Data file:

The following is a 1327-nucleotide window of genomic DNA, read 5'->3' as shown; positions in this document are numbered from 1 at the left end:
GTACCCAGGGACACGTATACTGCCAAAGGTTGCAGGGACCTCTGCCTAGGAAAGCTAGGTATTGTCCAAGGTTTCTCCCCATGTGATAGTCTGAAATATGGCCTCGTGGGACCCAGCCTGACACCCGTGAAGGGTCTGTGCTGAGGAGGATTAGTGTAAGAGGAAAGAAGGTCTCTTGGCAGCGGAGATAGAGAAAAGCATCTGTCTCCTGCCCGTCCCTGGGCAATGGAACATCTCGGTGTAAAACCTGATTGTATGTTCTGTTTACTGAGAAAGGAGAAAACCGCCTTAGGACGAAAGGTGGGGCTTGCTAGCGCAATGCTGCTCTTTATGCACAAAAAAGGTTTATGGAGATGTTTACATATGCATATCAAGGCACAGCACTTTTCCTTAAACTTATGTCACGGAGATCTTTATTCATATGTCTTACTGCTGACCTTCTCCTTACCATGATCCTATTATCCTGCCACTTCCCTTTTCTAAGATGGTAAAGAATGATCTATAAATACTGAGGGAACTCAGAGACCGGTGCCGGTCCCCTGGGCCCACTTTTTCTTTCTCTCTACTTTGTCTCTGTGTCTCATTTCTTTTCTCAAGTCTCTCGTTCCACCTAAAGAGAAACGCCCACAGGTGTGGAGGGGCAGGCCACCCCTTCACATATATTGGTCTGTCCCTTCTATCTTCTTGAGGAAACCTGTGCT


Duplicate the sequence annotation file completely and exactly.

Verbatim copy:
The following is a 1327-nucleotide window of genomic DNA, read 5'->3' as shown; positions in this document are numbered from 1 at the left end:
GTACCCAGGGACACGTATACTGCCAAAGGTTGCAGGGACCTCTGCCTAGGAAAGCTAGGTATTGTCCAAGGTTTCTCCCCATGTGATAGTCTGAAATATGGCCTCGTGGGACCCAGCCTGACACCCGTGAAGGGTCTGTGCTGAGGAGGATTAGTGTAAGAGGAAAGAAGGTCTCTTGGCAGCGGAGATAGAGAAAAGCATCTGTCTCCTGCCCGTCCCTGGGCAATGGAACATCTCGGTGTAAAACCTGATTGTATGTTCTGTTTACTGAGAAAGGAGAAAACCGCCTTAGGACGAAAGGTGGGGCTTGCTAGCGCAATGCTGCTCTTTATGCACAAAAAAGGTTTATGGAGATGTTTACATATGCATATCAAGGCACAGCACTTTTCCTTAAACTTATGTCACGGAGATCTTTATTCATATGTCTTACTGCTGACCTTCTCCTTACCATGATCCTATTATCCTGCCACTTCCCTTTTCTAAGATGGTAAAGAATGATCTATAAATACTGAGGGAACTCAGAGACCGGTGCCGGTCCCCTGGGCCCACTTTTTCTTTCTCTCTACTTTGTCTCTGTGTCTCATTTCTTTTCTCAAGTCTCTCGTTCCACCTAAAGAGAAACGCCCACAGGTGTGGAGGGGCAGGCCACCCCTTCACATATATTGGTCTGTCCCTTCTATCTTCTTGAGGAAACCTGTGCT